Lens: Panavision’s Primo Artiste, H Series, Primo 70 and Primo zooms.

Steelberg: I did a bit of testing in pre-production and really liked the contrast and color rendition of the skin tones the DXL2 provided over the brand new LF. I also knew that if I ever needed to pull detail out of the shadows, the noise would be smaller and less noticeable when down-ressed to 4k over the Arri counterpart. The director and I had discussions about not wanting to be overt with a “vintage look” of the movie for a couple reasons. Craig Brewer and I felt a layer of patina over the visuals would create a barrier to the story and distance the viewer, making it seem more like a documentary versus a timeless story about doing what it takes and betting everything on oneself.

The story asked to be experienced as Rudy Ray Moore was — real life in LA wasn’t washed out and grainy but colorful and sharp. I wanted to visually express that with contrast, use hard light as much as possible, and emulate photographic style versus a simulate the technical limitations of image capture of the time. I had a great time ignoring modern LED lighting and using older incandescent lamps, many of which we would leave in frame and photograph during the scenes on their film sets. The workhorse lenses were the large format H series lenses Dan Sasaki had recently made, but when I needed a sharper image in lower light we’d switch to Artistes. The lens/camera combination was fantastic and perfectly matched for the movie.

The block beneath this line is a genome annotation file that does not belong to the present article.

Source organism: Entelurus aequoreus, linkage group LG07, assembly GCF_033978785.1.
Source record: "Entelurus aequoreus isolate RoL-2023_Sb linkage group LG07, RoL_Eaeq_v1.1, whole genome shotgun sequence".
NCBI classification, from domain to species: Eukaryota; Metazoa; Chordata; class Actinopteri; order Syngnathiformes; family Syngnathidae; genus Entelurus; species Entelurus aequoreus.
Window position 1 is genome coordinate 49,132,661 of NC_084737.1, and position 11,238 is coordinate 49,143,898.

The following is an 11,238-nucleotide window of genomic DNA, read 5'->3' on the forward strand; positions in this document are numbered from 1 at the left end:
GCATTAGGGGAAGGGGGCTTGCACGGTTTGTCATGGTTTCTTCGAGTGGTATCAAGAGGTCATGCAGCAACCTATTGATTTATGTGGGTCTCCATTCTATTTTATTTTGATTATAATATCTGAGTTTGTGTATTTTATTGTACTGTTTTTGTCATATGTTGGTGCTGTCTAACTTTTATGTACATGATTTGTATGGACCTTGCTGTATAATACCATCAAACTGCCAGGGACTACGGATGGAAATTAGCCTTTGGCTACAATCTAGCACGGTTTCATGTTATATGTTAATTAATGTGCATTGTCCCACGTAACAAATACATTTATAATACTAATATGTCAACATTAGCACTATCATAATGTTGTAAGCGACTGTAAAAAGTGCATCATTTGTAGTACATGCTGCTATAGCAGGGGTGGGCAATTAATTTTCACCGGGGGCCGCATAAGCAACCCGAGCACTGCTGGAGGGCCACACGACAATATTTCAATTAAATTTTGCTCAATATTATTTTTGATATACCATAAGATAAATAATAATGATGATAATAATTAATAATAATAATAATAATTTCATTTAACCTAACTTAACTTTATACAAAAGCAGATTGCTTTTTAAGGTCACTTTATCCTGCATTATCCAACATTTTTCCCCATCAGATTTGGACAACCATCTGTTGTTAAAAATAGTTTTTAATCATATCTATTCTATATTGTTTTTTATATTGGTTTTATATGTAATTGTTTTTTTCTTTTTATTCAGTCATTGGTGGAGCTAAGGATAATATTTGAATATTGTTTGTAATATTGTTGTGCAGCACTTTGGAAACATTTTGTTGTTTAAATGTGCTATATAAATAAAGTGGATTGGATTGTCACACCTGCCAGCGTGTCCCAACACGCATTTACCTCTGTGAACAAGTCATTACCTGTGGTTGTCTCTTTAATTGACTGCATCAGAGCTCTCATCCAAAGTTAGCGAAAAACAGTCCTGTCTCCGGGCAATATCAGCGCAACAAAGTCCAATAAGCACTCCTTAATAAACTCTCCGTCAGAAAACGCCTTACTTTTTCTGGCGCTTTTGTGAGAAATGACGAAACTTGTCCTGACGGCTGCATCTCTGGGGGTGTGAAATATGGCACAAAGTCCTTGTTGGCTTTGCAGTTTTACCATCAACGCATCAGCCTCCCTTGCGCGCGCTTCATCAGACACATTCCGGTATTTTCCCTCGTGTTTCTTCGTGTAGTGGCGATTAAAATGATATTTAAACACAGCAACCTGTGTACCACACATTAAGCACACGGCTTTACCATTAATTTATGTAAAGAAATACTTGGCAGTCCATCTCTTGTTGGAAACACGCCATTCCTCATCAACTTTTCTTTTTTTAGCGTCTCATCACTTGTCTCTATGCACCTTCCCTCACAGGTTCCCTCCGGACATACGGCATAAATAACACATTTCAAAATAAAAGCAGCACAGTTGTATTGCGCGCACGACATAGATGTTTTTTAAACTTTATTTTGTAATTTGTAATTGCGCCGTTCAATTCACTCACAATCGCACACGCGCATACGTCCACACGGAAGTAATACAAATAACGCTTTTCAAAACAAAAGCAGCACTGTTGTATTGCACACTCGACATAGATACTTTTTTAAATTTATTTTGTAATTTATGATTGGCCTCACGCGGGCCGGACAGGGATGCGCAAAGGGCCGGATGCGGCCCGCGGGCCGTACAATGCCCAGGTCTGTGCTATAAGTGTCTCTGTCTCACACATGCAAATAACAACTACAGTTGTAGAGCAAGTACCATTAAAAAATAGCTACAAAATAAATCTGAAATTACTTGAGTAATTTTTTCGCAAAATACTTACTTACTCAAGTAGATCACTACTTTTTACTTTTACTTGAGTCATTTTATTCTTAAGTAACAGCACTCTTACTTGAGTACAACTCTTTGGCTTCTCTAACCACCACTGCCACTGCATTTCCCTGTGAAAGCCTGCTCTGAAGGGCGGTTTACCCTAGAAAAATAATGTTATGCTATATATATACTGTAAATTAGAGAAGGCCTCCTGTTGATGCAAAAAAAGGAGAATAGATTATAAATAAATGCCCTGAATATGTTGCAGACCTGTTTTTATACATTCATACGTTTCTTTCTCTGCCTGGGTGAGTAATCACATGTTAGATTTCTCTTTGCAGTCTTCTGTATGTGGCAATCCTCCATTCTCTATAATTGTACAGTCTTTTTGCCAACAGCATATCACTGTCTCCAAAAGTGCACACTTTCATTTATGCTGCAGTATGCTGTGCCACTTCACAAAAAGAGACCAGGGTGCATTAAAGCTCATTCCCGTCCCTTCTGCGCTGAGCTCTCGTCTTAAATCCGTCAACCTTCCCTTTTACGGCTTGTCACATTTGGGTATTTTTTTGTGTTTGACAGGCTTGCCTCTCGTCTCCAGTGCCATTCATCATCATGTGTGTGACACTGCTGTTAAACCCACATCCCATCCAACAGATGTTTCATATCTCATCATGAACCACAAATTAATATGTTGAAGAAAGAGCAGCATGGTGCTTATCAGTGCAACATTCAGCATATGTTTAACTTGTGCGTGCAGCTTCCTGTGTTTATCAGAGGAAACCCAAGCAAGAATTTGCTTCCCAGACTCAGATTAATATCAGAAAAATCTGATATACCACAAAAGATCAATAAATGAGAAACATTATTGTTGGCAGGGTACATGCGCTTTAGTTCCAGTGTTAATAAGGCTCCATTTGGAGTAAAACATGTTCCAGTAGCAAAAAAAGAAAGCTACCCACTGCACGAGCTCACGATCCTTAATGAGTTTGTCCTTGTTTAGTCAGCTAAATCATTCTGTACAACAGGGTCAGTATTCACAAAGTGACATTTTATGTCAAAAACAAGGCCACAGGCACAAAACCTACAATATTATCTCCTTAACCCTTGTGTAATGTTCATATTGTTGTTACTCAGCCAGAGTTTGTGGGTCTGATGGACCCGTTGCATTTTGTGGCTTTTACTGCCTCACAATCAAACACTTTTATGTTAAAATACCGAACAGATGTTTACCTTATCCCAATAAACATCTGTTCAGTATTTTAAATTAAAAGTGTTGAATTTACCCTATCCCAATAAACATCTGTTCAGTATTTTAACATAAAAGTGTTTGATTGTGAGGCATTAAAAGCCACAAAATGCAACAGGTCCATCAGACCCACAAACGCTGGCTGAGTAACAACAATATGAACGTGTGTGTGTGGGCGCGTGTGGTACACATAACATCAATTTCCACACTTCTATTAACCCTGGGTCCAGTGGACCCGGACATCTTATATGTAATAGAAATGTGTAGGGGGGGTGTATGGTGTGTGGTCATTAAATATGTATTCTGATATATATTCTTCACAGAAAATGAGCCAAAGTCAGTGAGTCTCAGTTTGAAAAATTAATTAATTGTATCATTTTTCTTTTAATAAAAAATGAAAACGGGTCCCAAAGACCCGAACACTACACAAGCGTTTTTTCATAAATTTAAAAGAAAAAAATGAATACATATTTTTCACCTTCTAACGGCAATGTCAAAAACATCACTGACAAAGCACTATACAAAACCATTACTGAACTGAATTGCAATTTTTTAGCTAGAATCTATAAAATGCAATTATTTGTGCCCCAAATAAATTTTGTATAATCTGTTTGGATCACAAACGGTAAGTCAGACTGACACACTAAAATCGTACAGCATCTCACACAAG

"The Farewell" director Lulu Wang and DoP Anna Franquesa Solano

“The Farewell” director Lulu Wang and cinematographer Anna Franquesa Solano

Casi Moss

“The Farewell”

Dir: Lulu Wang, DoP: Anna Franquesa Solano

Format: ARRIRAW
Camera: Arri Alexa Mini
Lens: Zeiss Master Primes

Solano: Our visual language for the film was meant to reflect the theme, which is family unity. Even though Billi is the protagonist, Lulu and I always knew we wanted to focus more on the theme and follow the family as an entity, leading us to a more omniscient approach to the storytelling. This called for a wide aspect ratio that could include in the frame as many family members as possible. All characters are hiding an important piece of information from the head of the family. That is why we wanted to create a mise-en-scène that felt staged, to emphasize the idea that these characters are just performing some version of themselves. As a result, we used composed group shots in which all the family dynamics play out in a sort of organized chaos.

We considered the option of shooting on anamorphic to be able to frame a large number of characters. But after doing some tests in Beijing, we ended up going with spherical because we wanted to have the freedom to fill the frame and not have distracting distortions or a limited depth of field that would restrict the blocking. Another key factor was the physical limitation of apartments in China, which are often very small. In the end, our decision to use master primes and Alexa Mini was as much about fulfilling our visual language as it was making it work practically on set.